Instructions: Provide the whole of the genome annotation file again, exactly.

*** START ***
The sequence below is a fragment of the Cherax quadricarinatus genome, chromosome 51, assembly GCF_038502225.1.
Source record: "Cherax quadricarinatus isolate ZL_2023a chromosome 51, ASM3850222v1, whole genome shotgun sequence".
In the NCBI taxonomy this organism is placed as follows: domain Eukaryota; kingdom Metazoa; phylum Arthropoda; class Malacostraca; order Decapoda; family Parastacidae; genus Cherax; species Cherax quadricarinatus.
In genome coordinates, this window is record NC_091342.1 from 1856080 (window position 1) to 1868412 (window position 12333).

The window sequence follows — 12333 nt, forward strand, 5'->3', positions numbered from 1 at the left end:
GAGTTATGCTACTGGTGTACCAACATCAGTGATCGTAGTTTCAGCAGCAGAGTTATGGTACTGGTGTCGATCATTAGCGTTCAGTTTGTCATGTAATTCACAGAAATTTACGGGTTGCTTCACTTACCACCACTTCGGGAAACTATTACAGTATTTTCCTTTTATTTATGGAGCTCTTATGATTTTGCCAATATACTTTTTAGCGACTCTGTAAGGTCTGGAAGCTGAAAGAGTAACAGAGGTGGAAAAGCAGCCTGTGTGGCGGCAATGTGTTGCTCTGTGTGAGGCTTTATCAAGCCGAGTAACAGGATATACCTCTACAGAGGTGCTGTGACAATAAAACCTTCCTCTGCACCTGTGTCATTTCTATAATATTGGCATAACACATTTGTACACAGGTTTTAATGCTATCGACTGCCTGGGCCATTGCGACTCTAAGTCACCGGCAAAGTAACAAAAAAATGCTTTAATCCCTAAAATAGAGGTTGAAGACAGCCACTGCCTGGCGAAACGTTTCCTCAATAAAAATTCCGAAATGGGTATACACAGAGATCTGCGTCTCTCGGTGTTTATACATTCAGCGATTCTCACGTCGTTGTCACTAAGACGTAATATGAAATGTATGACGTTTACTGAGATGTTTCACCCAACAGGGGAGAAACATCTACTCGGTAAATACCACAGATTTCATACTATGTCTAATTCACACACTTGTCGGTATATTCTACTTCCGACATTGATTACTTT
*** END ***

The sequence below is a fragment of the Cherax quadricarinatus genome, chromosome 51, assembly GCF_038502225.1.
Source record: "Cherax quadricarinatus isolate ZL_2023a chromosome 51, ASM3850222v1, whole genome shotgun sequence".
In the NCBI taxonomy this organism is placed as follows: domain Eukaryota; kingdom Metazoa; phylum Arthropoda; class Malacostraca; order Decapoda; family Parastacidae; genus Cherax; species Cherax quadricarinatus.
In genome coordinates, this window is record NC_091342.1 from 1856080 (window position 1) to 1868412 (window position 12333).

The window sequence follows — 12333 nt, forward strand, 5'->3', positions numbered from 1 at the left end:
GAGTTATGCTACTGGTGTACCAACATCAGTGATCGTAGTTTCAGCAGCAGAGTTATGGTACTGGTGTCGATCATTAGCGTTCAGTTTGTCATGTAATTCACAGAAATTTACGGGTTGCTTCACTTACCACCACTTCGGGAAACTATTACAGTATTTTCCTTTTATTTATGGAGCTCTTATGATTTTGCCAATATACTTTTTAGCGACTCTGTAAGGTCTGGAAGCTGAAAGAGTAACAGAGGTGGAAAAGCAGCCTGTGTGGCGGCAATGTGTTGCTCTGTGTGAGGCTTTATCAAGCCGAGTAACAGGATATACCTCTACAGAGGTGCTGTGACAATAAAACCTTCCTCTGCACCTGTGTCATTTCTATAATATTGGCATAACACATTTGTACACAGGTTTTAATGCTATCGACTGCCTGGGCCATTGCGACTCTAAGTCACCGGCAAAGTAACAAAAAAATGCTTTAATCCCTAAAATAGAGGTTGAAGACAGCCACTGCCTGGCGAAACGTTTCCTCAATAAAAATTCCGAAATGGGTATACACAGAGATCTGCGTCTCTCGGTGTTTATACATTCAGCGATTCTCACGTCGTTGTCACTAAGACGTAATATGAAATGTATGACGTTTACTGAGATGTTTCACCCAACAGGGGAGAAACATCTACTCGGTAAATACCACAGATTTCATACTATGTCTAATTCACACACTTGTCGGTATATTCTACTTCCGACATTGATTACTTT